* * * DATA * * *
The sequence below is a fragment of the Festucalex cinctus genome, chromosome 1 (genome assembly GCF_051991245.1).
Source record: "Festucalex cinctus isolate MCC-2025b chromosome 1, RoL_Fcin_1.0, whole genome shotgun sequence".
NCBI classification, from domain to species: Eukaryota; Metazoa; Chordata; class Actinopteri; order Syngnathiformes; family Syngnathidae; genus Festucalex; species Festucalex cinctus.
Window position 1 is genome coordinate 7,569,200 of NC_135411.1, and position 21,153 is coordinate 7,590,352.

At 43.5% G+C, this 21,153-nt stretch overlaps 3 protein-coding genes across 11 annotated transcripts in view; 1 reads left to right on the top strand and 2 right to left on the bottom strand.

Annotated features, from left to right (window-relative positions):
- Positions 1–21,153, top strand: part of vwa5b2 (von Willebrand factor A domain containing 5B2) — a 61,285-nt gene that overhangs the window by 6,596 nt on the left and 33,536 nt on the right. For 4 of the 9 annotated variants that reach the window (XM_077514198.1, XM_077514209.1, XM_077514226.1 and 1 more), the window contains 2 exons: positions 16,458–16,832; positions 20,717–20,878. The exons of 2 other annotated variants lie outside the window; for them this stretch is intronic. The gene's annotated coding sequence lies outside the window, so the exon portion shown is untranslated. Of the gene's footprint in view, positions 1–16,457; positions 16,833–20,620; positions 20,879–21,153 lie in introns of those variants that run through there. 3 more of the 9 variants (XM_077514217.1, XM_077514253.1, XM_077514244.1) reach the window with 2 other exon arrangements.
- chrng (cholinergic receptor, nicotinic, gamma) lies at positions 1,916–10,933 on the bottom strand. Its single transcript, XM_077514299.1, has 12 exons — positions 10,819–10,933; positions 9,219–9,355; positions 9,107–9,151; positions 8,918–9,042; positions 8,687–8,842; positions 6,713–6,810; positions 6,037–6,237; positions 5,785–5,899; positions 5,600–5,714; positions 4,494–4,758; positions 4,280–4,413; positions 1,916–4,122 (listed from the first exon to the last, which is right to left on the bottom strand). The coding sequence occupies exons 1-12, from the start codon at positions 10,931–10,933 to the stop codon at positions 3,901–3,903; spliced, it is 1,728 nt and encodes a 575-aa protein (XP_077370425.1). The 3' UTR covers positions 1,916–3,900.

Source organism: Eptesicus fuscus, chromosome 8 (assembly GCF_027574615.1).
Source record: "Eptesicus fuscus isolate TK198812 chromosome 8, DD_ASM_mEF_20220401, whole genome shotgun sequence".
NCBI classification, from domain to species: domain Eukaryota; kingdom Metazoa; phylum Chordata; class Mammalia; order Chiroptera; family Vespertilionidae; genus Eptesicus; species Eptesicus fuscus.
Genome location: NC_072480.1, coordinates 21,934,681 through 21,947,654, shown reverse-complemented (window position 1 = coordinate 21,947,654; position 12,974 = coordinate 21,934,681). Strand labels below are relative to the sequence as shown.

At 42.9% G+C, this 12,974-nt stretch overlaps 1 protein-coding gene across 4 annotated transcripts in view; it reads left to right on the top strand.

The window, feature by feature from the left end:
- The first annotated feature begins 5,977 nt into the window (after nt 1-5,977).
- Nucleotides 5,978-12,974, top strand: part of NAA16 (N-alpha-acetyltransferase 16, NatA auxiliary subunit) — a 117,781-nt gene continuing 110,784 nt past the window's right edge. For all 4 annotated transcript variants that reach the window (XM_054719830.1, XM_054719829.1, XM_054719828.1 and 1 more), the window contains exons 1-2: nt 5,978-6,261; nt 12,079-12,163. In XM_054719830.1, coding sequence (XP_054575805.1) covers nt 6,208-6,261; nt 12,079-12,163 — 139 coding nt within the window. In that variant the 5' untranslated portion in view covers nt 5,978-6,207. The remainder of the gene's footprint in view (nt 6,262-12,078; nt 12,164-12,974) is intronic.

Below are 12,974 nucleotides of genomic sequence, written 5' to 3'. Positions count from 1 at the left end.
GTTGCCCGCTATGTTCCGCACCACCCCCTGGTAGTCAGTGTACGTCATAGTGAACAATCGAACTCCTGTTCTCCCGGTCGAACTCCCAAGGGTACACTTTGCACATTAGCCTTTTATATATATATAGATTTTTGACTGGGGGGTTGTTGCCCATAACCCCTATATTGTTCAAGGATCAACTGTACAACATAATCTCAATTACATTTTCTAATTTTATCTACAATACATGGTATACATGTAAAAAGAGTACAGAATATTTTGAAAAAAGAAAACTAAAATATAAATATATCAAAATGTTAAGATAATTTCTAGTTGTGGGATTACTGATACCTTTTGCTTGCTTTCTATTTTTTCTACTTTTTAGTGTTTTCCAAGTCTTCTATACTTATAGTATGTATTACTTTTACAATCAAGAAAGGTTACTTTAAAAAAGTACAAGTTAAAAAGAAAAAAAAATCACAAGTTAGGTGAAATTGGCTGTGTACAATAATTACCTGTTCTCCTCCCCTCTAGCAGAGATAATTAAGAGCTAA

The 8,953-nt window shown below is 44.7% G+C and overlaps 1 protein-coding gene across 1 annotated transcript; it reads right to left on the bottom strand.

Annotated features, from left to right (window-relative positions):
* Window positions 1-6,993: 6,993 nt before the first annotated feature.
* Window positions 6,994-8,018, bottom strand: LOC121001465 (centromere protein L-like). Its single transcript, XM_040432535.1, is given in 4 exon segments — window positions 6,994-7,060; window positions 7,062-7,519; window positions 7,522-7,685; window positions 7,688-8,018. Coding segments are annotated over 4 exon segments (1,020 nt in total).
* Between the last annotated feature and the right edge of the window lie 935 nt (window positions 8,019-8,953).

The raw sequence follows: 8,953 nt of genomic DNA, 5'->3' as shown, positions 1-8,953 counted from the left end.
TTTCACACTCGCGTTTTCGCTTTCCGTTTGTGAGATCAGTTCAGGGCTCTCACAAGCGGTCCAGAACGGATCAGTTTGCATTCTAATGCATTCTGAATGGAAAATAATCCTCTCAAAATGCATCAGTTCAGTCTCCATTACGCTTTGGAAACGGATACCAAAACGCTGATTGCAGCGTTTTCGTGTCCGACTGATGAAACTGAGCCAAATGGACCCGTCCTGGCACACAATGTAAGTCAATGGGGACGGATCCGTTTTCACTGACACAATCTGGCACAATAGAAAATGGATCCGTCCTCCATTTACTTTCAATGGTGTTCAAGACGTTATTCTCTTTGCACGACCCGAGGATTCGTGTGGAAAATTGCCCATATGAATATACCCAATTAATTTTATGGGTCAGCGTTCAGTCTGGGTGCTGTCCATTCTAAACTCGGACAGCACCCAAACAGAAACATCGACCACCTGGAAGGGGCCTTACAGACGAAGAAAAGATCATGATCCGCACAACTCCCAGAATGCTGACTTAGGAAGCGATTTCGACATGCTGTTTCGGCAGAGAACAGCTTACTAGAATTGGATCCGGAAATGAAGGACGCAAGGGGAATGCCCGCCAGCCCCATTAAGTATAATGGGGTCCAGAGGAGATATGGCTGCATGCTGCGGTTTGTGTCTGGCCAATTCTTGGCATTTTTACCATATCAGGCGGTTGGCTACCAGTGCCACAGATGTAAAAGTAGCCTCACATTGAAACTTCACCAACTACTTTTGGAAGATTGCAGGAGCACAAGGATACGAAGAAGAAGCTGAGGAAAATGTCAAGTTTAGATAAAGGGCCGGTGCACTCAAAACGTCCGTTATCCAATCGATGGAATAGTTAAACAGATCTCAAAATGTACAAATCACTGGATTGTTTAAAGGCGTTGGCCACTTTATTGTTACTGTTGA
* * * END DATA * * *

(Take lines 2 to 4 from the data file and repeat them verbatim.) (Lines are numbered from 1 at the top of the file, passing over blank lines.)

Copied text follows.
Source record: "Festucalex cinctus isolate MCC-2025b chromosome 1, RoL_Fcin_1.0, whole genome shotgun sequence".
NCBI classification, from domain to species: Eukaryota; Metazoa; Chordata; class Actinopteri; order Syngnathiformes; family Syngnathidae; genus Festucalex; species Festucalex cinctus.
Window position 1 is genome coordinate 7,569,200 of NC_135411.1, and position 21,153 is coordinate 7,590,352.